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California’s Daylight Saving Proposition Passed. Now What?
The Golden State is the closest it’s ever been to ending daylight saving time as we know it. But there are still many, many steps before any changes take effect.
On Tuesday, voters passed Proposition 7, which repeals the 1949 voter-approved measure establishing Daylight Saving Time in the state.
But its passage doesn’t end the twice-a-year clock switch automatically.
Now, the Legislature has the freedom to look at other options, including keeping daylight saving year-round or staying on standard time permanently. Their bill would need a two-thirds vote, the governor’s signature, and Congressional approval.
Democratic Assemblymember Kansen Chu, who authored the ballot measure, has been working on this for about three years. While he was originally pushing for year-round standard time, now he says he wants to pass a bill to make daylight saving time permanent.
“You have a lot of outdoor persons, youth leagues, parents and businesses, they say people tend to go out of their house when there’s still light out there,” he said.
He said extending the daylight hours could also reduce property crime. He also believes it’s bad for public health to change the clock.
There’s some evidence to back that up: the American Academy of Sleep Medicine reports the forced shift forward can cause daytime drowsiness for weeks after the change. Some research has tied daylight saving to traffic collisions and heart attacks.
Not everyone is on board. Two California lawmakers — state Sen. Hannah-Beth Jackson and Assemblymember Phillip Chen — wrote the argument against Proposition 7 in the voter guide.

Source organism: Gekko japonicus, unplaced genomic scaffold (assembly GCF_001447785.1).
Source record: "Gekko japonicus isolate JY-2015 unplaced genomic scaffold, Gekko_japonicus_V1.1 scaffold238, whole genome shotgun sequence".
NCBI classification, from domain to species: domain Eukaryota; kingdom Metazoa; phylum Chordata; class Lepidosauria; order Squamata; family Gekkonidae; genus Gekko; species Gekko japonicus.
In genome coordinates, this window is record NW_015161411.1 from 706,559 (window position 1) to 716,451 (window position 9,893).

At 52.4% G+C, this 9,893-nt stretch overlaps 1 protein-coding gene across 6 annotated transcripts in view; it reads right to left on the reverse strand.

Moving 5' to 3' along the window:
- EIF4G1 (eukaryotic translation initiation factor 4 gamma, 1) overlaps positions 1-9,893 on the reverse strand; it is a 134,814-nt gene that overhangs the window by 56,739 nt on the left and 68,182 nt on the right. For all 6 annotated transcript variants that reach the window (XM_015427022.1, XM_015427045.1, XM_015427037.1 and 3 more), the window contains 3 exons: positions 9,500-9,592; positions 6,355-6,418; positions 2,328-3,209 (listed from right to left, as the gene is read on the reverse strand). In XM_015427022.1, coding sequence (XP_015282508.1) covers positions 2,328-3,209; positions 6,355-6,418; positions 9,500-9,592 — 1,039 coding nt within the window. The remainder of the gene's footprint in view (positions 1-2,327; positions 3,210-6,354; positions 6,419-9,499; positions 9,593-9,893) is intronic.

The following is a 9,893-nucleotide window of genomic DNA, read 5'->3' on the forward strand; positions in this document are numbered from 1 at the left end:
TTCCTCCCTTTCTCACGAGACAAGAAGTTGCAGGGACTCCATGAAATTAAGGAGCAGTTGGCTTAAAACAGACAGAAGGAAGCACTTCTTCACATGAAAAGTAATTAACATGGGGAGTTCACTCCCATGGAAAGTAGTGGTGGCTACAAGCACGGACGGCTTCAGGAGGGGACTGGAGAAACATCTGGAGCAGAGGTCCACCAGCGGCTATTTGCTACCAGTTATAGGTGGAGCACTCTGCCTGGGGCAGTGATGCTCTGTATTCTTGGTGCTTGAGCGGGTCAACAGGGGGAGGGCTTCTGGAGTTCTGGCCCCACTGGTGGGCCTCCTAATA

“Yes, it's a minor inconvenience when we ‘Spring ahead’ and we lose that hour,” they wrote. “But avoiding these transitions is not worth the confusion with other states' times, and the months of dark mornings we'll have to endure if we have permanent Daylight Saving Time.”
Even if California passes a bill, actually changing our system would be a violation of federal regulations.
California could end up in the same situation as Florida. The state recently passed its own law making daylight saving time permanent, but it hasn’t taken effect because it hasn’t gotten Congressional approval yet.
U.S. Senator Marco Rubio from Florida is pushing through two bills that could achieve this — one that would make daylight saving time permanent across the country, and one that would make it the standard only in Florida.
If the first one passes, it would make any new California daylight saving law valid. The Orlando Sentinel reports both bills are in the Commerce, Science and Transportation Committee and have not yet been discussed.
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